First Google introduced a change in its ranking algorithm designed to cull low-quality sites from its search rankings. Then Blekko followed suit by banning 1.1 million websites from its search engine. Now Google has upped the ante again with its latest move - giving users the ability to ban sites they don't like from their search results.
Besides the general upheaval the measure is causing in the search community, it also has the potential to add additional uncertainty down the road. As Google put it, while it is not currently using the domains people block as a signal in ranking, it will be looking at the data and seeing whether it would be useful in its search evaluations.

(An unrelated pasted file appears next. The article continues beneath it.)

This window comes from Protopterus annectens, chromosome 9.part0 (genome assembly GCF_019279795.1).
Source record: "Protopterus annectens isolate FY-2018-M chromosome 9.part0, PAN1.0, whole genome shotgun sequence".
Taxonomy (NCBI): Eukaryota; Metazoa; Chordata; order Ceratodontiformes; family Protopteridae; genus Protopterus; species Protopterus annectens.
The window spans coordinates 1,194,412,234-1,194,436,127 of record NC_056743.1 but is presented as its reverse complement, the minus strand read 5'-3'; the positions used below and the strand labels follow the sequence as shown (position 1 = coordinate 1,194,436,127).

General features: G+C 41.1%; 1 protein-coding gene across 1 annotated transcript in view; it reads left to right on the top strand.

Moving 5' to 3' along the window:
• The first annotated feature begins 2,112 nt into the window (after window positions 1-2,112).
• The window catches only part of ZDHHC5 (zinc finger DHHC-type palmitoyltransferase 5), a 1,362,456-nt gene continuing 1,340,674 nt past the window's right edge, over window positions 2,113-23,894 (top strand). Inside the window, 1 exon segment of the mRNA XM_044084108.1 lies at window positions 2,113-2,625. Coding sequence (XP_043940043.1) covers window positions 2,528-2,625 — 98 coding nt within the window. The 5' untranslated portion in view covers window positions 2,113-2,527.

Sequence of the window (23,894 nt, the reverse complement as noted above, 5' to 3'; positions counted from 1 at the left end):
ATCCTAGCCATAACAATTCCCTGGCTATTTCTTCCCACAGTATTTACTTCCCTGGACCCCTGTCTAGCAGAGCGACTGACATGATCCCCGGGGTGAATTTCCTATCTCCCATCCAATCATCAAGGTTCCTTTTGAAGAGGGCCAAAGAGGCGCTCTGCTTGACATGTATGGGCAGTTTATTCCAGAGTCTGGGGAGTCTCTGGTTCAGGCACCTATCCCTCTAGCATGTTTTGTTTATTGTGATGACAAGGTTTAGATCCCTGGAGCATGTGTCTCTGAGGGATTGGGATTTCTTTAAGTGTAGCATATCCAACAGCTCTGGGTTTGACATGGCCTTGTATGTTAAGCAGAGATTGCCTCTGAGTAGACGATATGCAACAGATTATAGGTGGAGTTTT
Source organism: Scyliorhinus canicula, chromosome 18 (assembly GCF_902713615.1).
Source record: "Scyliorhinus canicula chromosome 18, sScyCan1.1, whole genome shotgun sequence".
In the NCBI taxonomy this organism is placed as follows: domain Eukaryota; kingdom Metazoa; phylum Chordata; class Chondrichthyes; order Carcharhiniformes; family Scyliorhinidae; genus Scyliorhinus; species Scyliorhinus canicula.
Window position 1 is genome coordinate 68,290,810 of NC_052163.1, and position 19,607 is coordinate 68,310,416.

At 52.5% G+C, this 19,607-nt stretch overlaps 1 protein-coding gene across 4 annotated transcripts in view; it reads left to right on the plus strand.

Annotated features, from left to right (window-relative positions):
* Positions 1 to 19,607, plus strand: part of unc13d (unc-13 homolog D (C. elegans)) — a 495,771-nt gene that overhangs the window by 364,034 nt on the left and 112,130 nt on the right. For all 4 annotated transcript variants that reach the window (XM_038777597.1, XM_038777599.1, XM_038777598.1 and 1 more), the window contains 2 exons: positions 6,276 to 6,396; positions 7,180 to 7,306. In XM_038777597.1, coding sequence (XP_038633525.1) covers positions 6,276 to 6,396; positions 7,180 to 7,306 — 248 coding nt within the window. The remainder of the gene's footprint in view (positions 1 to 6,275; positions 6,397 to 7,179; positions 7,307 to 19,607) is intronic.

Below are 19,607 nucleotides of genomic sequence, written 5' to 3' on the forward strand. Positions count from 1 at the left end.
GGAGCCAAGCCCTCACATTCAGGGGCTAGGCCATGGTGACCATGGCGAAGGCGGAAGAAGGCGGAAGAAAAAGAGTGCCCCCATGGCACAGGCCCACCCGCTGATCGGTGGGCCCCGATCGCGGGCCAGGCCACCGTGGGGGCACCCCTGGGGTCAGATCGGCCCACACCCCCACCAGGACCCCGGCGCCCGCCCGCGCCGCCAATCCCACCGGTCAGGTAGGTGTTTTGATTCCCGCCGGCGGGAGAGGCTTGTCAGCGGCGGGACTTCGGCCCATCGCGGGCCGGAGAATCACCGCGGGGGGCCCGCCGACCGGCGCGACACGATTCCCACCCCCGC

Even scarier to some in the search community, is an option suggested by Fortune magazine, called social block - that is, letting people block the same sites that their friends have blocked.
Blekko's move, however, is the more radical. The search engine, simply put, threw out 1.1 million sites. "Google didn't actually take anyone out, they just reshuffled the deck," said Rich Skrenta, chief executive of Blekko. "Instead of demoting these sites to No. 5 or No. 7, we're just throwing them out." (via the New York Times).
It also based its decision on more than just content and relevancy - whether the site used an online network was a factor as well.
Other factors it considered:
- Does the site publish articles on one topic such as cooking or a variety of topics, such as the eHow model.
- How trustworthy are the articles among users.
- Are the writers professionals.